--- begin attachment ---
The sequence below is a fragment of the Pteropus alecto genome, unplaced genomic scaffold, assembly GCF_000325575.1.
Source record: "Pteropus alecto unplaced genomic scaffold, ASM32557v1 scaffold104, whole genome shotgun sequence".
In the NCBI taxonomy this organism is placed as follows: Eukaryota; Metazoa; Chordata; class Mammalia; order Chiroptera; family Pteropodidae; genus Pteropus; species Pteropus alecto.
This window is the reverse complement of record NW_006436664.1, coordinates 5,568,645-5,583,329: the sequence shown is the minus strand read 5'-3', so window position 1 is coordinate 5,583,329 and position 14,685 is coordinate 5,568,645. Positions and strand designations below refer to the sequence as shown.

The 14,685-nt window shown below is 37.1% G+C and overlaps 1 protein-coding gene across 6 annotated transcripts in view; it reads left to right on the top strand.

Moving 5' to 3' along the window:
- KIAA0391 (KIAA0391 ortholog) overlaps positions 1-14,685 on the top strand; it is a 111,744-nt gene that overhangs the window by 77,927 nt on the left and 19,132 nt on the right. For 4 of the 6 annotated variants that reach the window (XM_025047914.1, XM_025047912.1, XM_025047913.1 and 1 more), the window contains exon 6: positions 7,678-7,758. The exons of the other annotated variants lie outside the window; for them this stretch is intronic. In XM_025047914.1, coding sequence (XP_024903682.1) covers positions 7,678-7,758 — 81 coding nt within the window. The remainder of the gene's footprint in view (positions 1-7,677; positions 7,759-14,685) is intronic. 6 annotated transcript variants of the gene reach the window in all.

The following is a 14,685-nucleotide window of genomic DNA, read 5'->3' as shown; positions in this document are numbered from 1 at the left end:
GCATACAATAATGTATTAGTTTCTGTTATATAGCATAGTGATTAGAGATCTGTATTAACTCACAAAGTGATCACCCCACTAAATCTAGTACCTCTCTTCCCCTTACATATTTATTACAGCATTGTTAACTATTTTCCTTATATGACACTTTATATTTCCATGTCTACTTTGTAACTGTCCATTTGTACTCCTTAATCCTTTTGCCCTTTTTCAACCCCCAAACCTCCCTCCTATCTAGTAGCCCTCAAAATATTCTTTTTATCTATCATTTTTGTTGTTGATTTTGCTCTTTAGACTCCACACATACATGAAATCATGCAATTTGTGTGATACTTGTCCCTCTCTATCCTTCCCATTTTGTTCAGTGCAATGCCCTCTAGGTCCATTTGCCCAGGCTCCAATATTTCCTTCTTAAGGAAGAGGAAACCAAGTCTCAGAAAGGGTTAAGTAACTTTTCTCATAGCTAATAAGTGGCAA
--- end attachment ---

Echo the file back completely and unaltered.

The sequence below is a fragment of the Pteropus alecto genome, unplaced genomic scaffold, assembly GCF_000325575.1.
Source record: "Pteropus alecto unplaced genomic scaffold, ASM32557v1 scaffold104, whole genome shotgun sequence".
In the NCBI taxonomy this organism is placed as follows: Eukaryota; Metazoa; Chordata; class Mammalia; order Chiroptera; family Pteropodidae; genus Pteropus; species Pteropus alecto.
This window is the reverse complement of record NW_006436664.1, coordinates 5,568,645-5,583,329: the sequence shown is the minus strand read 5'-3', so window position 1 is coordinate 5,583,329 and position 14,685 is coordinate 5,568,645. Positions and strand designations below refer to the sequence as shown.

The 14,685-nt window shown below is 37.1% G+C and overlaps 1 protein-coding gene across 6 annotated transcripts in view; it reads left to right on the top strand.

Moving 5' to 3' along the window:
- KIAA0391 (KIAA0391 ortholog) overlaps positions 1-14,685 on the top strand; it is a 111,744-nt gene that overhangs the window by 77,927 nt on the left and 19,132 nt on the right. For 4 of the 6 annotated variants that reach the window (XM_025047914.1, XM_025047912.1, XM_025047913.1 and 1 more), the window contains exon 6: positions 7,678-7,758. The exons of the other annotated variants lie outside the window; for them this stretch is intronic. In XM_025047914.1, coding sequence (XP_024903682.1) covers positions 7,678-7,758 — 81 coding nt within the window. The remainder of the gene's footprint in view (positions 1-7,677; positions 7,759-14,685) is intronic. 6 annotated transcript variants of the gene reach the window in all.

The following is a 14,685-nucleotide window of genomic DNA, read 5'->3' as shown; positions in this document are numbered from 1 at the left end:
GCATACAATAATGTATTAGTTTCTGTTATATAGCATAGTGATTAGAGATCTGTATTAACTCACAAAGTGATCACCCCACTAAATCTAGTACCTCTCTTCCCCTTACATATTTATTACAGCATTGTTAACTATTTTCCTTATATGACACTTTATATTTCCATGTCTACTTTGTAACTGTCCATTTGTACTCCTTAATCCTTTTGCCCTTTTTCAACCCCCAAACCTCCCTCCTATCTAGTAGCCCTCAAAATATTCTTTTTATCTATCATTTTTGTTGTTGATTTTGCTCTTTAGACTCCACACATACATGAAATCATGCAATTTGTGTGATACTTGTCCCTCTCTATCCTTCCCATTTTGTTCAGTGCAATGCCCTCTAGGTCCATTTGCCCAGGCTCCAATATTTCCTTCTTAAGGAAGAGGAAACCAAGTCTCAGAAAGGGTTAAGTAACTTTTCTCATAGCTAATAAGTGGCAA